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Motors generating mechanical force, powered by the hydrolysis of ATP, translocate double-stranded DNA into preformed capsids (proheads) of bacterial viruses and certain animal viruses. Here we describe the motor that packages the double-stranded DNA of the Bacillus subtilis bacteriophage phi29 into a precursor capsid. We determined the structure of the(More)
Supplemental figure Ia Velocity vs. time for a packaging complex held under a constant load of ~5 pN. Velocity was determined by linear fitting in a 1 s sliding window. These data correspond to the black line shown in Fig. 1b. b, To determine the experimental noise, velocity vs. time was also obtained for a 15 kb long DNA molecule that was directly attached(More)
Homomeric ring ATPases perform many vital and varied tasks in the cell, ranging from chromosome segregation to protein degradation. Here we report the direct observation of the intersubunit coordination and step size of such a ring ATPase, the double-stranded-DNA packaging motor in the bacteriophage phi29. Using high-resolution optical tweezers, we find(More)
A large family of multimeric ATPases are involved in such diverse tasks as cell division, chromosome segregation, DNA recombination, strand separation, conjugation, and viral genome packaging. One such system is the Bacillus subtilis phage phi 29 DNA packaging motor, which generates large forces to compact its genome into a small protein capsid. Here we use(More)
  • D E Smith, S J Tans, S B Smith, S Grimes, D L Anderson, C Bustamante
  • 2001
As part of the viral infection cycle, viruses must package their newly replicated genomes for delivery to other host cells. Bacteriophage straight phi29 packages its 6.6-microm long, double-stranded DNA into a 42 x 54 nm capsid by means of a portal complex that hydrolyses ATP. This process is remarkable because entropic, electrostatic and bending energies(More)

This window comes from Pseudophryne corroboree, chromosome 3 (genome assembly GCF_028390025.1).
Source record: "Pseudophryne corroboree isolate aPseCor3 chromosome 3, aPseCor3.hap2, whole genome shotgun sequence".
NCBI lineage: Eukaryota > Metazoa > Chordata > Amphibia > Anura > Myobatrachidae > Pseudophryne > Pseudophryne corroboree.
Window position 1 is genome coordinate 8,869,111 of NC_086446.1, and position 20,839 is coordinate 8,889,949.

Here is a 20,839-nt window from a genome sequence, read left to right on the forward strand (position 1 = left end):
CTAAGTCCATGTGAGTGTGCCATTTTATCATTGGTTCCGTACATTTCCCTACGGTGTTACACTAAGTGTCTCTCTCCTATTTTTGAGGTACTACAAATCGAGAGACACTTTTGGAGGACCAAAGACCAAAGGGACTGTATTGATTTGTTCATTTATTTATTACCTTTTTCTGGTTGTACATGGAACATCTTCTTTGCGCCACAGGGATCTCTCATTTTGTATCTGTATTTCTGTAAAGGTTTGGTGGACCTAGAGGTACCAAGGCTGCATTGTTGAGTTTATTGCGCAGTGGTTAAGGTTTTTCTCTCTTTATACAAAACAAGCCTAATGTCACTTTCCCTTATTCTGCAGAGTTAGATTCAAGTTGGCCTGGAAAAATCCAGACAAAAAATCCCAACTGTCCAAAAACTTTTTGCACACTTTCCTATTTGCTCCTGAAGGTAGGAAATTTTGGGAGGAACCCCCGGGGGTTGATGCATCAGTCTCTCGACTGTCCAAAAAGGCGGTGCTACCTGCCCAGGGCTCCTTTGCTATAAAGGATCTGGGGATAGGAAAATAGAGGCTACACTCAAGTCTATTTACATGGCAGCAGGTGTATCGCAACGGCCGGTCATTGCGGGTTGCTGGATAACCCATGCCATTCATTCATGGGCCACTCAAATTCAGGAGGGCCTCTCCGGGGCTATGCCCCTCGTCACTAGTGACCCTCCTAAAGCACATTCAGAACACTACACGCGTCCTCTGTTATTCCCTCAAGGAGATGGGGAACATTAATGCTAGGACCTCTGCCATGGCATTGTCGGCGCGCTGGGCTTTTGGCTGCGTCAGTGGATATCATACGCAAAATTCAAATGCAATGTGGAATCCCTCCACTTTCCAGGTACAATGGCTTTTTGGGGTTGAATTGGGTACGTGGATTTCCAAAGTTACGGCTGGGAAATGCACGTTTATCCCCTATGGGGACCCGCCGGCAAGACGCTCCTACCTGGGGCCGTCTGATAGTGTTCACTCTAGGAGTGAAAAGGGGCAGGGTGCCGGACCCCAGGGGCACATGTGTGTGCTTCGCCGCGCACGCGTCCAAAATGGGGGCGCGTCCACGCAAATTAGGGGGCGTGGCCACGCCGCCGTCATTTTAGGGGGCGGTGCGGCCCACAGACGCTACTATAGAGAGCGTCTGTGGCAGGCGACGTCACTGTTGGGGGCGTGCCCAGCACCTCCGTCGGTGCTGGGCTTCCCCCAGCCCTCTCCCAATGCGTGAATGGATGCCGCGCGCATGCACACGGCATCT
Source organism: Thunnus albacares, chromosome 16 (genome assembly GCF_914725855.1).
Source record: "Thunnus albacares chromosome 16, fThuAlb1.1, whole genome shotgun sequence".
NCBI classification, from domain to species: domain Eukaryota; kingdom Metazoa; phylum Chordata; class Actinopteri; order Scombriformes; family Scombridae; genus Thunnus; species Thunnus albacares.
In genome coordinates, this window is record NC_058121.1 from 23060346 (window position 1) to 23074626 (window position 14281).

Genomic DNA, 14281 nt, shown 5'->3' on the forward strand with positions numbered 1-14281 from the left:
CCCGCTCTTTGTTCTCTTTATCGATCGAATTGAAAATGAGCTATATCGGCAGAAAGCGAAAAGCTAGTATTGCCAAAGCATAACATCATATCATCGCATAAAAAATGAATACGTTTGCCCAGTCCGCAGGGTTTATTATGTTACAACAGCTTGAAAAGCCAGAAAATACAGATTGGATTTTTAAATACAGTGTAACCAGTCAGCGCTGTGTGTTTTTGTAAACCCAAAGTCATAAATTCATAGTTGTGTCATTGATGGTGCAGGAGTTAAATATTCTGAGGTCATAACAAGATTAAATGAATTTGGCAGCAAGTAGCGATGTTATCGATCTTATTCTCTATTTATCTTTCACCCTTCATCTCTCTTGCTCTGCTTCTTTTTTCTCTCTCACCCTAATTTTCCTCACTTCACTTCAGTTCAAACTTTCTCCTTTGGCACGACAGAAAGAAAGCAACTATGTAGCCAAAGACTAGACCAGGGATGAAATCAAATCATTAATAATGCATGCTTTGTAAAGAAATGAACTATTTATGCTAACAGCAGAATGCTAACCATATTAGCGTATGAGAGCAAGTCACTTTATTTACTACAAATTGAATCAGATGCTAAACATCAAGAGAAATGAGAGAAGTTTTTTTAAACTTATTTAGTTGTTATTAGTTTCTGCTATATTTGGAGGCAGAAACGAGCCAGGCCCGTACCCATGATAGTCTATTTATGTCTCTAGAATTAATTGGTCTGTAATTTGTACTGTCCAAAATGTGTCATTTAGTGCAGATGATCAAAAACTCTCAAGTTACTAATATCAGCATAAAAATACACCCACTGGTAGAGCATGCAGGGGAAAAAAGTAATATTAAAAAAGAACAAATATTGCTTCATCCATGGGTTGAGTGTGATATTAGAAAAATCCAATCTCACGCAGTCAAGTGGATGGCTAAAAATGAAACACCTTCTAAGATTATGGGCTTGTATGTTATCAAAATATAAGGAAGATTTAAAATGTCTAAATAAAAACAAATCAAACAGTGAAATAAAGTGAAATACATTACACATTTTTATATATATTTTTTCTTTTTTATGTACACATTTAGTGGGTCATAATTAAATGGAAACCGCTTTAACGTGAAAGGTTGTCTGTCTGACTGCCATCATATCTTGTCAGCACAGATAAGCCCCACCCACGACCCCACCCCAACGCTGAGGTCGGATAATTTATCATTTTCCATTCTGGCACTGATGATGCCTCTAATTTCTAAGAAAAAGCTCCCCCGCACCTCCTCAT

As part of the viral infection cycle, viruses must package their newly replicated genomes for delivery to other host cells. Bacteri-ophage f29 packages its 6.6-mm long, double-stranded DNA into a 42´54 nm capsid 1 by means of a portal complex that hydrolyses ATP 2. This process is remarkable because entropic, electrostatic and bending energies of the DNA(More)
A method has been developed for three-dimensional image reconstruction of symmetry-mismatched components in tailed phages. Although the method described here addresses the specific case where differing symmetry axes are coincident, the method is more generally applicable, for instance, to the reconstruction of images of viral particles that deviate from(More)
The ASCE (additional strand, conserved E) superfamily of proteins consists of structurally similar ATPases associated with diverse cellular activities involving metabolism and transport of proteins and nucleic acids in all forms of life. A subset of these enzymes consists of multimeric ringed pumps responsible for DNA transport in processes including genome(More)
Ring NTPases of the ASCE superfamily perform a variety of cellular functions. An important question about the operation of these molecular machines is how the ring subunits coordinate their chemical and mechanical transitions. Here, we present a comprehensive mechanochemical characterization of a homomeric ring ATPase-the bacteriophage φ29 packaging motor-a(More)
During the assembly of many viruses, a powerful molecular motor compacts the genome into a preassembled capsid. Here, we present measurements of viral DNA packaging in bacteriophage phi29 using an improved optical tweezers method that allows DNA translocation to be measured from initiation to completion. This method allowed us to study the previously(More)